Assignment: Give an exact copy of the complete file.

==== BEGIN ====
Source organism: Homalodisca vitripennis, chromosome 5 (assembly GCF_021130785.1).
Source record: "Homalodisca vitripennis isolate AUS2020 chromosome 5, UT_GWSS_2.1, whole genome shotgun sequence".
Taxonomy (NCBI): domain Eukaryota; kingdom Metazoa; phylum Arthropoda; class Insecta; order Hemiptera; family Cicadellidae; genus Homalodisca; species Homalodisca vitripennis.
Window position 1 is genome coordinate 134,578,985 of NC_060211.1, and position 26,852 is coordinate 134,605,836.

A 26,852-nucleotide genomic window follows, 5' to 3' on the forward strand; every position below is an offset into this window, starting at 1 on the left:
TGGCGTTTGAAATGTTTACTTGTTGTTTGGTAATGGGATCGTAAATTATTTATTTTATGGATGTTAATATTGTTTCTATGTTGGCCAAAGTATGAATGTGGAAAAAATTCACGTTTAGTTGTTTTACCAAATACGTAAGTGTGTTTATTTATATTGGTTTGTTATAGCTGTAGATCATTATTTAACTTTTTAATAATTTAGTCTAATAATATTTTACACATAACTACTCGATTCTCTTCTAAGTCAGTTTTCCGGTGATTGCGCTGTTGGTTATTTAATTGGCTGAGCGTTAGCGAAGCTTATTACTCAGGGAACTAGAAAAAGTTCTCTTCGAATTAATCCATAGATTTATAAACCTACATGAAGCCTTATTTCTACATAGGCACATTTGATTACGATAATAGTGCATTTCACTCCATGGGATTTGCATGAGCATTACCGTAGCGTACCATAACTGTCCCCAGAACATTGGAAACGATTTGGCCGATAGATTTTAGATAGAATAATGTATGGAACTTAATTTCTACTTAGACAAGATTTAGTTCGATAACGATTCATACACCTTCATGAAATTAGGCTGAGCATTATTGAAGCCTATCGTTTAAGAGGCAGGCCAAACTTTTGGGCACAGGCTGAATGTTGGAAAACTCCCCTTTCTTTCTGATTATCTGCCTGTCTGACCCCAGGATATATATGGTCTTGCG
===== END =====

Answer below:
Source organism: Homalodisca vitripennis, chromosome 5 (assembly GCF_021130785.1).
Source record: "Homalodisca vitripennis isolate AUS2020 chromosome 5, UT_GWSS_2.1, whole genome shotgun sequence".
Taxonomy (NCBI): domain Eukaryota; kingdom Metazoa; phylum Arthropoda; class Insecta; order Hemiptera; family Cicadellidae; genus Homalodisca; species Homalodisca vitripennis.
Window position 1 is genome coordinate 134,578,985 of NC_060211.1, and position 26,852 is coordinate 134,605,836.

A 26,852-nucleotide genomic window follows, 5' to 3' on the forward strand; every position below is an offset into this window, starting at 1 on the left:
TGGCGTTTGAAATGTTTACTTGTTGTTTGGTAATGGGATCGTAAATTATTTATTTTATGGATGTTAATATTGTTTCTATGTTGGCCAAAGTATGAATGTGGAAAAAATTCACGTTTAGTTGTTTTACCAAATACGTAAGTGTGTTTATTTATATTGGTTTGTTATAGCTGTAGATCATTATTTAACTTTTTAATAATTTAGTCTAATAATATTTTACACATAACTACTCGATTCTCTTCTAAGTCAGTTTTCCGGTGATTGCGCTGTTGGTTATTTAATTGGCTGAGCGTTAGCGAAGCTTATTACTCAGGGAACTAGAAAAAGTTCTCTTCGAATTAATCCATAGATTTATAAACCTACATGAAGCCTTATTTCTACATAGGCACATTTGATTACGATAATAGTGCATTTCACTCCATGGGATTTGCATGAGCATTACCGTAGCGTACCATAACTGTCCCCAGAACATTGGAAACGATTTGGCCGATAGATTTTAGATAGAATAATGTATGGAACTTAATTTCTACTTAGACAAGATTTAGTTCGATAACGATTCATACACCTTCATGAAATTAGGCTGAGCATTATTGAAGCCTATCGTTTAAGAGGCAGGCCAAACTTTTGGGCACAGGCTGAATGTTGGAAAACTCCCCTTTCTTTCTGATTATCTGCCTGTCTGACCCCAGGATATATATGGTCTTGCG